The Supreme Court yesterday heard the appeal case of three women sentenced to seven years in prison for procuring two minors to become prostitutes, a charge that victims and their attorneys deny.
According to presiding judge Soeung Panha Vuth, defendants Eng Phan, 45, Chem Pov, 47, and Hong Thy, 47, were arrested in 2010 at the Lucky Star Hotel after having been asked by a Chinese national to find young girls and take them to a clinic for blood and virginity tests in preparation for selling them into prostitution.
Defence lawyer Khieu Sophal maintained that there was no evidence in the case apart from forced confessions.
“The victim did not testify before the court that my client committed the crime as accused,” he said.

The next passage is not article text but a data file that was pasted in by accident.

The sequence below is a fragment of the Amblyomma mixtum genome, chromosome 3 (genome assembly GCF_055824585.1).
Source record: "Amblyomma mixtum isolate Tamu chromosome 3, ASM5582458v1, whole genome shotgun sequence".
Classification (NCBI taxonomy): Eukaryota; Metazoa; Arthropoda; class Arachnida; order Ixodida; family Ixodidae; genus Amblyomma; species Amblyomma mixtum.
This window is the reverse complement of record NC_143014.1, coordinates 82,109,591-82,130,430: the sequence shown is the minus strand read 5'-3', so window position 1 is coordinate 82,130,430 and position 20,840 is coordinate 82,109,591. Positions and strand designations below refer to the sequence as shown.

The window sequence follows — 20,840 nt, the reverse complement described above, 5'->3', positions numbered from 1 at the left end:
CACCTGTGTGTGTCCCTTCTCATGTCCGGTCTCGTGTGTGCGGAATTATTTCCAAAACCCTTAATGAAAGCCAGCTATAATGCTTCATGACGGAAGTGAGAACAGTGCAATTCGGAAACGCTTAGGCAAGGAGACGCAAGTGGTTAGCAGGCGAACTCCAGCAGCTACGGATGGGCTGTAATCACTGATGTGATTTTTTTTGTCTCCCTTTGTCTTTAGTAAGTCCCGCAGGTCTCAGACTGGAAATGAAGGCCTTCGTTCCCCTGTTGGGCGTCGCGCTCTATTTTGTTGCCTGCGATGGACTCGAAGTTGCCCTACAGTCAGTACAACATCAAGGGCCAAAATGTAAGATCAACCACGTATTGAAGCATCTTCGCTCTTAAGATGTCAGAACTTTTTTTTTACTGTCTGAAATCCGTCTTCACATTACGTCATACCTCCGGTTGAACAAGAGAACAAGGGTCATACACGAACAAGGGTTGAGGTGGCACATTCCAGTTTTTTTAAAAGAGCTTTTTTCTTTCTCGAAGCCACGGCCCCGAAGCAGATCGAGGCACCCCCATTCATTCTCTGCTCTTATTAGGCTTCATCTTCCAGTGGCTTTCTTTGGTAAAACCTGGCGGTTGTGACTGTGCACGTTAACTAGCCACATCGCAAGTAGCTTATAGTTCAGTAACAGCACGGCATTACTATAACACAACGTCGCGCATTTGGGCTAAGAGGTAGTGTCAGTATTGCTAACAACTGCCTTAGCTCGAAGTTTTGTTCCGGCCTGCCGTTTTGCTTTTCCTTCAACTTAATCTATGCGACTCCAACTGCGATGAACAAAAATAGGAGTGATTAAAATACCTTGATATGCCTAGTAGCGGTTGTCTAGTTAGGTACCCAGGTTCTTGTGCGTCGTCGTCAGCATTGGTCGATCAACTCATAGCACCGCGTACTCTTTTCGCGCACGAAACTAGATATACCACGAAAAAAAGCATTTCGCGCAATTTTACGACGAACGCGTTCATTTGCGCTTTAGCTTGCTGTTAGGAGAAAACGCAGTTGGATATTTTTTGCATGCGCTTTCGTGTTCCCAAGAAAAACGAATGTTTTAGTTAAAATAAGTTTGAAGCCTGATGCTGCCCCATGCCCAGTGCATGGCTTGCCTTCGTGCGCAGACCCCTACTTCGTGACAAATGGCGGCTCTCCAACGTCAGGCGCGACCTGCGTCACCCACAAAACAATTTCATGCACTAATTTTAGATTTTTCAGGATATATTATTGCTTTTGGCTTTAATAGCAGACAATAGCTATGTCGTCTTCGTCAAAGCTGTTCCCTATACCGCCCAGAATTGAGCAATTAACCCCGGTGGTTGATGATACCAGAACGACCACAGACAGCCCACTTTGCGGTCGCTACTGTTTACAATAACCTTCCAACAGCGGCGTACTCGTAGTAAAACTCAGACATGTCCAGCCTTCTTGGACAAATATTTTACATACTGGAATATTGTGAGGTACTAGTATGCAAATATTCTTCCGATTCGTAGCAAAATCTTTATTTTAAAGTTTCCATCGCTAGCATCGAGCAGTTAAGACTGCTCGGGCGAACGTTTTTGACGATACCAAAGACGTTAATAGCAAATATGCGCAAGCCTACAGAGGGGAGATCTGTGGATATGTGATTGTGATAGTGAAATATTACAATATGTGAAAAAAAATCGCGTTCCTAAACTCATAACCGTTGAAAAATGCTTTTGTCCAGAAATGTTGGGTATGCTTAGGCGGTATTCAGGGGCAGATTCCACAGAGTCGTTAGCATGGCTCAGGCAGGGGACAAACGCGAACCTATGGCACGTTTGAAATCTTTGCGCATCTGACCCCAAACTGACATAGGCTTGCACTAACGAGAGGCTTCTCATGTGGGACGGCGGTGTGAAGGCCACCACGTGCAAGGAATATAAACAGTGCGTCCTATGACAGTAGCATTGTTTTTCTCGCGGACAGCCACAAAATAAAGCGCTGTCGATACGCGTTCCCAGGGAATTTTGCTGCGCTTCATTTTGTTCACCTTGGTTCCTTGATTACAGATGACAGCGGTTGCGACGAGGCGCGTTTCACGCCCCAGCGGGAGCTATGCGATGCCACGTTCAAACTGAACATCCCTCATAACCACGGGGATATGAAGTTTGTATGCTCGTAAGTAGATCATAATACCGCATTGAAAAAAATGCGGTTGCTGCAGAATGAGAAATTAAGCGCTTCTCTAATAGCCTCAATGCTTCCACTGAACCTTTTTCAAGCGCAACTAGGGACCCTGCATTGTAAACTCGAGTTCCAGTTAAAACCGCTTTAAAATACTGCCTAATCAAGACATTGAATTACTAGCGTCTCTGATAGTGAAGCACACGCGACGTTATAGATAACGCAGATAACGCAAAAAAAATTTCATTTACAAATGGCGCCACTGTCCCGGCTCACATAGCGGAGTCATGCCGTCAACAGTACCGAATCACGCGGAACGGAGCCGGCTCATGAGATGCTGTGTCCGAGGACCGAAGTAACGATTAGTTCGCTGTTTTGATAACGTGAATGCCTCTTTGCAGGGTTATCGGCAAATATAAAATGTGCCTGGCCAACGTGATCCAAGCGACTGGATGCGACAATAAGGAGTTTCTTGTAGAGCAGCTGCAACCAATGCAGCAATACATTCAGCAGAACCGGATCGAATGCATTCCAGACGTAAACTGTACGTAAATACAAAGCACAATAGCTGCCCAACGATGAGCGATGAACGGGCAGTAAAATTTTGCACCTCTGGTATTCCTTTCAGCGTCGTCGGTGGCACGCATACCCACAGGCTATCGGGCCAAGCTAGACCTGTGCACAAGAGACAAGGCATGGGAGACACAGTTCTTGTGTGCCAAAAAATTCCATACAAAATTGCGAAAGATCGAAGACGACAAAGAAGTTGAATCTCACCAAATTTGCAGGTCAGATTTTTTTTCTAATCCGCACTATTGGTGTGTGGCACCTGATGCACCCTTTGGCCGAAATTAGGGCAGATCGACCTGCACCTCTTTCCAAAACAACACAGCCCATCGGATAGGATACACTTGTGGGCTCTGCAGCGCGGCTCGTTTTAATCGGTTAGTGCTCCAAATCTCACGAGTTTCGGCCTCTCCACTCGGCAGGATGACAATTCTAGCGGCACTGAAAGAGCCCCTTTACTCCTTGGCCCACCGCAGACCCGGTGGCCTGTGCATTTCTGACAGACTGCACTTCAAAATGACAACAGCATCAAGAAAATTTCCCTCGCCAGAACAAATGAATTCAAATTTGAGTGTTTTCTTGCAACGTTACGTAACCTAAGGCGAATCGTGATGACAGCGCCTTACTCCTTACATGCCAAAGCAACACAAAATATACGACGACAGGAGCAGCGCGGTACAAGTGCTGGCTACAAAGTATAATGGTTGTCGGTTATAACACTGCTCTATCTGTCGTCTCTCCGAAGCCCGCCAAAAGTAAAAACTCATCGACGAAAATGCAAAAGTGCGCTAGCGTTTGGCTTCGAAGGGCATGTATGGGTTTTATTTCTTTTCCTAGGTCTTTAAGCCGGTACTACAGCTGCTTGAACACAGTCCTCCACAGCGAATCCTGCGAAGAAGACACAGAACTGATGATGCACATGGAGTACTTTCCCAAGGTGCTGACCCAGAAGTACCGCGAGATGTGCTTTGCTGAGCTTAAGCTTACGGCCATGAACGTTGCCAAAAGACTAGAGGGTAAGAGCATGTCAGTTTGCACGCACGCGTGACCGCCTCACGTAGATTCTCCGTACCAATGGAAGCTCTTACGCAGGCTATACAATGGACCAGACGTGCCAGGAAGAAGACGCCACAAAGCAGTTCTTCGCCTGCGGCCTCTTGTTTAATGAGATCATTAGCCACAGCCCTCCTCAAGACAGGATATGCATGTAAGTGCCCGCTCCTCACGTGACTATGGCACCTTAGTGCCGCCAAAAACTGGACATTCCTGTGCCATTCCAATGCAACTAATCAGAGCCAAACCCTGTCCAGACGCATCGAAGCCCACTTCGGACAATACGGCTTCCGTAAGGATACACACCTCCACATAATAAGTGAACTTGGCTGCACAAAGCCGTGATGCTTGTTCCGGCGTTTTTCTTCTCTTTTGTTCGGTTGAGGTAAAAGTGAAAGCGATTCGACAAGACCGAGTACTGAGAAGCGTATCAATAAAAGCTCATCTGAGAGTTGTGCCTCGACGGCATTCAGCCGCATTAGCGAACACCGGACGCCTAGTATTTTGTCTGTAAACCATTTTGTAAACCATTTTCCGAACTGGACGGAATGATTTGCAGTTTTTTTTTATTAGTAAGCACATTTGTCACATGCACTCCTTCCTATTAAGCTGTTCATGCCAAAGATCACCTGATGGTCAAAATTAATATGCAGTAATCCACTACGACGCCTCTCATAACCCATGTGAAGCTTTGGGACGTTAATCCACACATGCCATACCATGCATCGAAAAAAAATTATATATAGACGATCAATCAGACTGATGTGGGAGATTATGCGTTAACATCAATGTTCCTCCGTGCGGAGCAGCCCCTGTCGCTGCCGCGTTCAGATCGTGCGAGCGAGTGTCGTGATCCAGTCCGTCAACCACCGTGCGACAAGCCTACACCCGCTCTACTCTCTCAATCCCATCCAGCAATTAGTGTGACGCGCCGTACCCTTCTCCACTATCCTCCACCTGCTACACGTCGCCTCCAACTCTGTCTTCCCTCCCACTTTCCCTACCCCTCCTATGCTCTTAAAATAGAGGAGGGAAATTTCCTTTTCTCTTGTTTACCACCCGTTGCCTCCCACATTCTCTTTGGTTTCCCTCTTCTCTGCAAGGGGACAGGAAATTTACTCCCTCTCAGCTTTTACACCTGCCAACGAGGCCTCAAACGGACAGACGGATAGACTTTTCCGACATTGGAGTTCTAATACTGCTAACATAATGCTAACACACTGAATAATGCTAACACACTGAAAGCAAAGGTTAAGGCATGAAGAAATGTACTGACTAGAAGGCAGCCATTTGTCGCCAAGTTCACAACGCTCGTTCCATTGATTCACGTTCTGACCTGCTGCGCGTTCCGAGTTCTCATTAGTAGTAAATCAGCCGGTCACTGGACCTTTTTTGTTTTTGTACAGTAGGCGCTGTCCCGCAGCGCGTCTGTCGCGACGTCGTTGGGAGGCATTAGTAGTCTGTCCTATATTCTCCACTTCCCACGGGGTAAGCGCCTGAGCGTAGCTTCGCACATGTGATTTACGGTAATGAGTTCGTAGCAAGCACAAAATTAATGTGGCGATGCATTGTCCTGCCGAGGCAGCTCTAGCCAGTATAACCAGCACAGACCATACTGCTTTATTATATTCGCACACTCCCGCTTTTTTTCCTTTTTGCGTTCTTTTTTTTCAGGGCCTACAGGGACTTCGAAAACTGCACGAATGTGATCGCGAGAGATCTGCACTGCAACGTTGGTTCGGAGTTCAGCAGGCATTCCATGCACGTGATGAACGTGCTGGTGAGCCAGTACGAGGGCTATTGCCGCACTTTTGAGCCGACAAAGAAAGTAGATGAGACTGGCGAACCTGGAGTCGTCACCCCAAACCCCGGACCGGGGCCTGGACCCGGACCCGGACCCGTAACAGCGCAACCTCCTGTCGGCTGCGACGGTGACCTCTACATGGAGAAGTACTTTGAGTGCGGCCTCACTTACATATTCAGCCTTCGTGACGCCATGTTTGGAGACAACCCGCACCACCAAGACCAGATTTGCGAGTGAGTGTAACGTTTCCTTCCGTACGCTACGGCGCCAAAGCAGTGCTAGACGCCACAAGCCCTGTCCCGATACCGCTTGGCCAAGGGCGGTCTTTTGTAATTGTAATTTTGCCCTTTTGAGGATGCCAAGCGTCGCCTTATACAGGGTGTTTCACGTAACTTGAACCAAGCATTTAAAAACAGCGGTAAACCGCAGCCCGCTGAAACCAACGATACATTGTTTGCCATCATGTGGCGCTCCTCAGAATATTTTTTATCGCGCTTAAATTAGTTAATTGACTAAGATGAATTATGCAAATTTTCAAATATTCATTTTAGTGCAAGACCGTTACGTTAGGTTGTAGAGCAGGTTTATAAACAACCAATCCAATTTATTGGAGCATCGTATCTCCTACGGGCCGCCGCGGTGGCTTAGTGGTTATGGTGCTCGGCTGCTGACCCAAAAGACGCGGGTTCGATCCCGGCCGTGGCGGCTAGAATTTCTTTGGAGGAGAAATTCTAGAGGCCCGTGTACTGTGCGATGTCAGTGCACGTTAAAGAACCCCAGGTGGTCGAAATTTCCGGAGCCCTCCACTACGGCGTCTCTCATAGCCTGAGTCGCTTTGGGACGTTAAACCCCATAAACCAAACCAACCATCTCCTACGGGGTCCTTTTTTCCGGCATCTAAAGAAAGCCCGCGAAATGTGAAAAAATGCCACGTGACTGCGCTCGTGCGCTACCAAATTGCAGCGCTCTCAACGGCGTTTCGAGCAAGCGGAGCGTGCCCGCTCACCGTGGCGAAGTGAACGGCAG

The doctor’s letter, he added, was simply a health check-up.
Phan, Sophal’s client, maintained that she had simply hired one of the purported victims, a 16-year-old girl from a poor family, to make fish dumplings for 10,000 riel ($2.50) a day.
Defendant Pov said that she didn’t know the victim, and had simply been waiting for an appointment when she was arrested.
Dismissing the claims of innocence, Sek Saroeun, a lawyer for the victims, asked the court to punish the defendants further by making them pay compensation.
The verdict is to be be handed down on February 14.